In an interest rate swap with a notional of, say, \$100 million, all that changes hands in the related periodic payments is a fraction of that -- to be precise the difference between a fixed amount of interest on that \$100m and 'floating' rate of interest that is periodically calculated by reference to a market benchmark such as Libor. (Hence some of the concerns about manipulating Libor.) One needs to specify a notional amount, in order to have a basis for calculating those interest payments. The swap can then be used as a bet on rates or as a hedge (say of a bond position that is itself truly \$100m in size). The 'mark-to-market' (MtM) value of the swap at any given time is the expected difference, over the remaining life of the swap (which typically runs for 5-10 years), and that MtM is the amount I would be concerned about in the event that my counterparty goes bust. If the prospective difference between fixed and floating rates is in my favour, then that is the amount that I would ask for today in collateral. The Bank for International Settlements (the BIS, in its regular semi-annual statistics on OTC derivatives) has warned against looking at the notional as though it was the exposure. Now, in the case of credit derivatives, if I sell you \$50 million of protection on, say, Deutsche Bank, there is indeed a possibility that I will (if Deutsche actually defaults) have to pay out that notional and you will in effect be taking a view on my ability to do so, as well as on Deutsche's creditworthiness. (So, if Deutsche and I were related entities, the 'joint-default' risk to you would be higher.) However, one still needs to be a little cautious on the numbers. For one thing, defaults rarely come entirely out of the blue -- the collapse of Lehman Bros, for example, was heavily trailed -- giving time to get in collateral or hedge or even close out or the contract at its mark-to-market value (essentially, the difference between Deutsche's creditworthiness when we entered the contract and its creditworthiness today). For the exposure to be systemic, which is where your query goes, that \$50 million (less any collateral) has to be life threatening to you and by extension to those whom you owe money. With the notable exception of AIG, whose regulator tellingly was later dissolved (in 2011 -- see wiki for more details) net exposures were not large. Net exposures arise where I sell you \$50m of protection on Deutsche but buy maybe \$40m worth from someone else. Check out DTCC for stats on the ratio of net to gross sales of protection. The last time I looked, net exposures were about 10% of the gross. Of course, if the$40m hedge I buy does not perform because that counterparty goes bust, then I am still on the hook for the full \$50m. But, aside from diversifying my counterparties, so that I am not overly-reliant on any one protection seller, I as a regulated entity have ways to manage the counterparty risk (more on this below); banks have regulatory limits on how much they can rely on the creditworthiness of any one entity; and have to hold capital against such credit risks as they do incur, including on derivatives. Don't forget also, that credit derivatives are mainly focused on the more creditworthy entities and that even AIG's book was fine except for the bit linked to US mortgage repayments --from memory, about 15% of its book contributed 90% of its losses, compounded by other bets on US property. So, you do have to have some regard for the underlying risk. Finally, bear in mind that even if 1) I do go bust owing you the full \$50m on that credit derivative on Deutsche and 2) the contract is not centrally cleared (which would insulate either of us from the default of the other) -- even in those circumstances, I would be obliged (not just able, but obliged) to take into account the \$50m I owed you on the credit derivative in claiming from you any amounts that you might owe me on any other derivatives that you and I had entered, whether credit derivatives on other entities or derivatives on interest rates, equities, currencies, commodities or any other asset class you care to imagine. In other words, the mark-to-market on an interest rate swap between us could offset that on the credit derivative. That may not sound much of an offset, given what I said above about the quantum of exposures on interest rate swaps. But again, check the BIS statistics. They show a big difference in practice between a) gross mark-to-market values and b) net ones that take account of counterparty exposures across bilateral derivatives books as a whole. If the 'gross market value' (ie, actual, mark-to-market exposures between pairs of counterparties, in aggregate, globally) is in the order of \$15 trillion, the 'gross credit exposures' (which is what the BIS calls the numbers after netting of mark-to-market exposures, taking account of offsets such as our hypothetical credit derivative and interest rate swap) is around $3 trillion. So it is roughly 1/5 of the gross mark-to-market values and considerably less than 1/100 of the notional amounts, which are around \$500 tr. So that is \$3tr of exposures, and that NB is before taking into account any collateral, which in bilateral books is calculated on a portfolio basis. \$3tr is still a bigger amount than you or I could ever carry around in pocket money. But it's also 1/20 of the amount of government debt outstanding today and a fraction of the size of most other markets -- corporate bonds, loans, equity markets. The \\$3tr could change, as things like interest rates change (thereby affecting the mark-to-market value of individual swaps), but in practice does not fluctuate wildly (as the BIS time series shows) and that is because a huge chunk of the market consists of intermediary banks buying and selling risks from customers with opposing needs or views -- risks that cancel each other out.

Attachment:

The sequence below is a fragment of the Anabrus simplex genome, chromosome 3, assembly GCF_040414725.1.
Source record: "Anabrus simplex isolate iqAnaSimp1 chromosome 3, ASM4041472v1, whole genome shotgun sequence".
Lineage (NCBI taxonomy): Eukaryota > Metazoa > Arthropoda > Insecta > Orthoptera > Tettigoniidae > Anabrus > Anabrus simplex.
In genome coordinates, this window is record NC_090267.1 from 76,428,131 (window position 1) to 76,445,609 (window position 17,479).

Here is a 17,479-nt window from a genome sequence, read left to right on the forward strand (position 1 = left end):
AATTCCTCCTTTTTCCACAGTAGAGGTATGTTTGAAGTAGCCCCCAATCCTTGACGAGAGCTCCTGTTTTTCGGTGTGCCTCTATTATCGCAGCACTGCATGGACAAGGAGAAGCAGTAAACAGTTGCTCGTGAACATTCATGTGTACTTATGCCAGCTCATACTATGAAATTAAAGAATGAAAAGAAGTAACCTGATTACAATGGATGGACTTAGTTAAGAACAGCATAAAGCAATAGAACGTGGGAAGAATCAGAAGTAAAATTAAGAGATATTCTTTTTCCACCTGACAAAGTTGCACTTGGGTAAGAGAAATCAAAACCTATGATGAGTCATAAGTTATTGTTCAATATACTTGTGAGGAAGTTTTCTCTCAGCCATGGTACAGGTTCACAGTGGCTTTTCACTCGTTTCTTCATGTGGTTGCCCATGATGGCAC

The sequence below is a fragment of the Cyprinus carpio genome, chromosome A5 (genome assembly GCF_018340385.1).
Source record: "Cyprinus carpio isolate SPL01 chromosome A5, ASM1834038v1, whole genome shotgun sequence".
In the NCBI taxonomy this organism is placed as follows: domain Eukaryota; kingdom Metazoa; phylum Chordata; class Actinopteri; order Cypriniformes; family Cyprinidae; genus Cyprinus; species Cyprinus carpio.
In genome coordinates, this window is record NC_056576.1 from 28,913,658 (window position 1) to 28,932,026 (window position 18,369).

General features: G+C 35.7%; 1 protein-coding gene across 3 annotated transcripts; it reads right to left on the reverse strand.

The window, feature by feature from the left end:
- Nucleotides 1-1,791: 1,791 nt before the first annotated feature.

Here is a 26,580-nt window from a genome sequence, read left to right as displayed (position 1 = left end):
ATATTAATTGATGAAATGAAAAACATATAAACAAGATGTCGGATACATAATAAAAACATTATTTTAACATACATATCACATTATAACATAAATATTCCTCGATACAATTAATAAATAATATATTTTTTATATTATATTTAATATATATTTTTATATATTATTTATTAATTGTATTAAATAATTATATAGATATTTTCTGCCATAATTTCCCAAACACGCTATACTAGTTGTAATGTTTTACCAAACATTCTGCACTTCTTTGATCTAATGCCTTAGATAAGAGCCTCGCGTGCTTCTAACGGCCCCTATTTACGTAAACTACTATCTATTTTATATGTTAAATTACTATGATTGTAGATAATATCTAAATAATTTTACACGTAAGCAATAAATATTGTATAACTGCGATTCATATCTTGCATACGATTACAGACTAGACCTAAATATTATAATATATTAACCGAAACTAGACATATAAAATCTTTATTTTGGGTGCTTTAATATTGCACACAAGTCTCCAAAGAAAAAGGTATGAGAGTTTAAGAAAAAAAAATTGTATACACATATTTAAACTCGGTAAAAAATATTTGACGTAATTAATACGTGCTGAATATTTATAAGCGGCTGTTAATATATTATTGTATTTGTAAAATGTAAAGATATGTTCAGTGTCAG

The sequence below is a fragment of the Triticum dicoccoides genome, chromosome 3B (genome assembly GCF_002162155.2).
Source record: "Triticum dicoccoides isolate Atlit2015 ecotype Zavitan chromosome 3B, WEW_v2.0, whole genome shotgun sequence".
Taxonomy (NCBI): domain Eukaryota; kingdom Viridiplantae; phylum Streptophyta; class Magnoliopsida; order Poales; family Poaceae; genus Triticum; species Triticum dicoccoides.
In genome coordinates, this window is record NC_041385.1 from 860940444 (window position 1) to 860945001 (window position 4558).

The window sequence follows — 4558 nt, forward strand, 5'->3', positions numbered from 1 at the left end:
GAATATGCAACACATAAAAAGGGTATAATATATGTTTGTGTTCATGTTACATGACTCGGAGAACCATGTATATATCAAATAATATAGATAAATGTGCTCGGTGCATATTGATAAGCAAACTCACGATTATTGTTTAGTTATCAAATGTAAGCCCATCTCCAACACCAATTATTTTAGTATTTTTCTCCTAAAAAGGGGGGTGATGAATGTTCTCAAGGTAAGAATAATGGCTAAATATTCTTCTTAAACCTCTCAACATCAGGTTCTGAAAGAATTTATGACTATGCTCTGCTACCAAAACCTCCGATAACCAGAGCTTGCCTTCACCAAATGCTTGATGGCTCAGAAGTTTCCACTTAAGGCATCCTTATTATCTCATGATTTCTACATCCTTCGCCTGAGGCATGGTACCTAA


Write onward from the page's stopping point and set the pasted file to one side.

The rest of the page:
In addition to Fix. B's answers and in the answers to your earlier question, there are some other risk management techniques that banks do apply, like settlement-processes (mark-to-market), in which the they daily gains and lossess on each party are credited and charged. Compare, e.g., how forward and future contracts work. On future market there are clearinghouses that quarantee the performance of the both parties. And the contracts are standardized meaning that, in general, they are better understood than the non-standard ones.

However, if you consider the sub-prime crises and AIG and the products that were used, you can make a conclusion that disasters can happen. There you had complex not-so-well understood ("hidden") derivatives that were sold to parties that knew nothing about the products and their properties. Some people suspect that some of products were used consciously to get rid or at least hide some of the obvious risks that were taken on the basic money lending. After those events, the regulators around the globe have tightened the regulation and monitoring of the entities that use derivatives, leading to less risks in general (and some people say they tightened so much that some of the viable uses of certain classes of derivates have became difficult or even impossible).

The real issue remains one of perception, I believe. As long as enough people believe (however wrongly) that the notional numbers are amounts that must change hands, then markets will get spooked by them when other things -- impending regulatory fines, for example -- threaten an institution.